“Tsedenbal’s Mongolia and the Communist Aid Donors: A Reappraisal.” International Institute for Asian Studies Newsletter 35 (November 2004):18.

“Their War for Korea (Review).” Journal of Asian Studies 62, Issue 3 (2003): 980-981.

“The Dynamics of Repression: The Global Impact of the Stalinist Model, 1944-1953.” Russian History/Histoire Russe 29, Issue 2-4 (2003): 415-442.

“1956 Vietnamban 1-2.” [1956 in North Vietnam] Élet és Tudomány 56, Issue 42 (2001):1320-1322; 56, Issue 43 (2001): 1353-1355.

“Van-e totalitárius típusú represszió?” [Can One Speak of a Special Totalitarian-Type Repression?] Valóság 44, Issue 8 (2001): 29-39.

“Kína a XX. század el?estéjén 1-2.” [China in the Early 20th Century] Élet és Tudomány 55, Issue 36 (2000): 1126-1128; 55, Issue 38 (2000):1192-1193

“Társadalmi problémák Kínában 1-2.” [Social Problems in the PRC] Élet és Tudomány 55, Issue 12 (2000): 373-375; 55, Issue 13 (2000): 400-403.

“Timor 1-2.” [East Timor: Roots of the Crisis] Élet és Tudomány 54, Issue 41 (1999): 1286-1287, 1298; 54, Issue 42 (1999):1318-1320.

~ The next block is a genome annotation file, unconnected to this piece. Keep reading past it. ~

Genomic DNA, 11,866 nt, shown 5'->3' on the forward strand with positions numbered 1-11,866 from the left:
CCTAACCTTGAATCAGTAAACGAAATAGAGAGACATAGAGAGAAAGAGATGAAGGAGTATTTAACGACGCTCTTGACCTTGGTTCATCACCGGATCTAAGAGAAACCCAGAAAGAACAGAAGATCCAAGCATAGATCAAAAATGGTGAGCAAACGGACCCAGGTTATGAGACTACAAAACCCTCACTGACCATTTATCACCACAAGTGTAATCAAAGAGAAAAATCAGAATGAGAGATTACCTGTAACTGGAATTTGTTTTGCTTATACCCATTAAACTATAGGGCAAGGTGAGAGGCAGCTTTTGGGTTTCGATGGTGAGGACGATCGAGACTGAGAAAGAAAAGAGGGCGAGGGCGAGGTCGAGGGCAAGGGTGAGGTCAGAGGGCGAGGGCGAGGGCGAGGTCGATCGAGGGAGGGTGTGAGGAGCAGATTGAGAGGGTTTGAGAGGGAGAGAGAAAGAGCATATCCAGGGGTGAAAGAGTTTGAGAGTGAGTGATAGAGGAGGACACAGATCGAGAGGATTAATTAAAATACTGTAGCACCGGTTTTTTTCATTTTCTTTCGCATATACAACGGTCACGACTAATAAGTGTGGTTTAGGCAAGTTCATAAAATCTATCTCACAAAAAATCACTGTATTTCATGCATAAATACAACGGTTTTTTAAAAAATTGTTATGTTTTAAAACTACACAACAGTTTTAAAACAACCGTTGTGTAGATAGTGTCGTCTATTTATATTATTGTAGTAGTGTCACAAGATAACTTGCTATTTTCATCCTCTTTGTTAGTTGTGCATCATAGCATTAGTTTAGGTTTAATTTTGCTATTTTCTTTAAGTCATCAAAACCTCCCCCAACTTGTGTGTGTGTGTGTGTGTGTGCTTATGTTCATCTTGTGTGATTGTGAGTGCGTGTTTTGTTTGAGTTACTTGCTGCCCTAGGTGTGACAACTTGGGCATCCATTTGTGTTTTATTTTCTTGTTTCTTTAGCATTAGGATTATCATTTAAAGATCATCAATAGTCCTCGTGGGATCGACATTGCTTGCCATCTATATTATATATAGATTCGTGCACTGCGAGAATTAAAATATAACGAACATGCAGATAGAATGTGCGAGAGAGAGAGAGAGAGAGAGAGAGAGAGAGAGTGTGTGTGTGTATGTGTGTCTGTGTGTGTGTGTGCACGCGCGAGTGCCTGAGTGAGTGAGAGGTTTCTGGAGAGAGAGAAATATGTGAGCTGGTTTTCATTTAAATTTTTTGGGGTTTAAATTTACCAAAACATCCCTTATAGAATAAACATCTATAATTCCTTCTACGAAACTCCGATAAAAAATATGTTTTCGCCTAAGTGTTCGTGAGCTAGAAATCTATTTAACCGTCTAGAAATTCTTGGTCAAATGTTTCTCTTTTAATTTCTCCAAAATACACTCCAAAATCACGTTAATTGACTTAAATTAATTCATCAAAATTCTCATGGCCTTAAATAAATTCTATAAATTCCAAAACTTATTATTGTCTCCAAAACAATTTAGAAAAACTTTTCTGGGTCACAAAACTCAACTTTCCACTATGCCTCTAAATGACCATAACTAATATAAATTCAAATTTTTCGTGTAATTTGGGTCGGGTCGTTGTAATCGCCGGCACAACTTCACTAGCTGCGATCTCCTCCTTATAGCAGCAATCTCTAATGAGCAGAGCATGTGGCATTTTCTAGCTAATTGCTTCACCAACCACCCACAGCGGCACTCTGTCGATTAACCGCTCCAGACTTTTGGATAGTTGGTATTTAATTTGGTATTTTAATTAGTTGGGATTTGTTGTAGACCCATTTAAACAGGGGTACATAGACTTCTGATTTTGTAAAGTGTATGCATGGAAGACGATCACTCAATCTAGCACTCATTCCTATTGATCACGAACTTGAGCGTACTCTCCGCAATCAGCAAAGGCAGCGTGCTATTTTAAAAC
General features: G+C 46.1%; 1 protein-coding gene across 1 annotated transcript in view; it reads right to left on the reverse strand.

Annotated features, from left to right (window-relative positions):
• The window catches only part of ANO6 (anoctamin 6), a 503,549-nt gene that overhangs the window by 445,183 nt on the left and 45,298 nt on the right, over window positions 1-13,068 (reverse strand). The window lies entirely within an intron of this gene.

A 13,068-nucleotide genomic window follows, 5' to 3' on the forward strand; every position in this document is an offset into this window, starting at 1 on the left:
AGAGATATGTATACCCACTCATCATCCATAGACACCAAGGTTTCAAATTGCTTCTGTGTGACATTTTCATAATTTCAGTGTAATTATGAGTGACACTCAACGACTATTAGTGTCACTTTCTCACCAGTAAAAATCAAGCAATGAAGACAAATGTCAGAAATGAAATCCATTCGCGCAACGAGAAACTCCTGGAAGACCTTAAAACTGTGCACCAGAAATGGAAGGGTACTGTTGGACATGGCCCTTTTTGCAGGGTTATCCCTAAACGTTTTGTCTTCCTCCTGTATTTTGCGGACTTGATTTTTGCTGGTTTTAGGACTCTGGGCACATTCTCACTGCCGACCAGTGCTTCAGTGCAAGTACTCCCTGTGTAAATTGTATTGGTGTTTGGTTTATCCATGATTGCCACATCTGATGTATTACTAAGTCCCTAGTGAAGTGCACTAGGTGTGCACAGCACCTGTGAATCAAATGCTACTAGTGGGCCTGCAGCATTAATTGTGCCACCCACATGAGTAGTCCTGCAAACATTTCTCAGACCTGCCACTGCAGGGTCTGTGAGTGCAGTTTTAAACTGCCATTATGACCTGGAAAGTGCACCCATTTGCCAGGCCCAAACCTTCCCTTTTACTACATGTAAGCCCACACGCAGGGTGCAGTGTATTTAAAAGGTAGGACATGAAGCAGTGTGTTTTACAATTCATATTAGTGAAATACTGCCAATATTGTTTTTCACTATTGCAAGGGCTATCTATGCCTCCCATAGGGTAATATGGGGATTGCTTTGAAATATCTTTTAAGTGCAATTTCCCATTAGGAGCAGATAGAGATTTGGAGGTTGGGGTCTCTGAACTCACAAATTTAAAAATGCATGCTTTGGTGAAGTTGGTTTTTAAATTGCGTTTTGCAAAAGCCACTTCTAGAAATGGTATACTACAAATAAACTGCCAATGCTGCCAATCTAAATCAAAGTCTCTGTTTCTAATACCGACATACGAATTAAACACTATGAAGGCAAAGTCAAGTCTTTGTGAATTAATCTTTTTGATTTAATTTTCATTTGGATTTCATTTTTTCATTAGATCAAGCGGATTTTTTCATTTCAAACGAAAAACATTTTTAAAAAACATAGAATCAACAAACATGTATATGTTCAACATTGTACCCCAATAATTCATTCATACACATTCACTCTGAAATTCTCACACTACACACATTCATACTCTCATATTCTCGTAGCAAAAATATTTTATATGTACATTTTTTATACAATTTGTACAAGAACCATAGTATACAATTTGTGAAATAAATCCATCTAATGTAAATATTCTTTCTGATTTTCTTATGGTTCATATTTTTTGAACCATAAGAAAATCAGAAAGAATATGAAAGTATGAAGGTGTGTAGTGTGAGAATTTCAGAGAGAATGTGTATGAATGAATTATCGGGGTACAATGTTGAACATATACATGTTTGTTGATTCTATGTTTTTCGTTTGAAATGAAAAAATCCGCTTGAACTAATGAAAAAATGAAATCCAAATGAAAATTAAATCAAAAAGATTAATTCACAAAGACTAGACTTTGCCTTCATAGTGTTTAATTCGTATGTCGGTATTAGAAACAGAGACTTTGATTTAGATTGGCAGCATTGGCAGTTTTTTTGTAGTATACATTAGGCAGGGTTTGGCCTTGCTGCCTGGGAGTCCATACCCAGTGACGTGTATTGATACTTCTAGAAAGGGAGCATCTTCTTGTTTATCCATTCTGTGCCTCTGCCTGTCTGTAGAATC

“Hastings Kamuzu Banda.” [Hastings Kamuzu Banda: A Short Biography of Malawi’s First President], in A 20. század politikusai (Budapest: ELTE BTK Politikaelméleti Tanszék, 1999): 89-110.

“Gamal Abdel Nasszer.” [A Short Biography of Nasser], in A 20. század politikusai (Budapest: ELTE BTK Politikaelméleti Tanszék, 1998):103-120.

“A regionalizmus és a fejl?dés problematikája.” [Problems of Regionalism and Development: A Critical Analysis of World-System Theories] Eszmelet 30 (1996):198-209.

“Titkosrend?rség, terror és tolerancia a modern diktatúrákban.” [Secret Police, Terror, and Tolerance in Modern Dictatorships] Eszmélet 29 (1996):211-222.

“Kuba 1-2.” [Castro’s Cuba] Élet és Tudomány 49, Issue 43 (1994), pp. 1347-1349; 49, Issue 45 (1994):1420-1422.

“Egy diktatúra anatómiája 1-2.” [Anatomy of a Dictatorship: Haiti under Francois Duvalier] Élet és Tudomány 49, Issue 37 (1994), pp. 1168-1170; 49, Issue 38 (1994):1194-1196.


2009 – Why Did Stalin Give the Green Light to Kim Il Sung? The Korean War in Soviet
Global Strategy, The Institute of European, Russian and Eurasian Studies, George
Washington University (Washington, D.C.)

2008 – Cold War Between Pyongyang and Hanoi: North Korea, Vietnam and the Cambodian
Question, Davis Center, Harvard University (Cambridge, MA)

2008 – North Korea’s Path to Economic Modernization, Institute for Far Eastern Studies,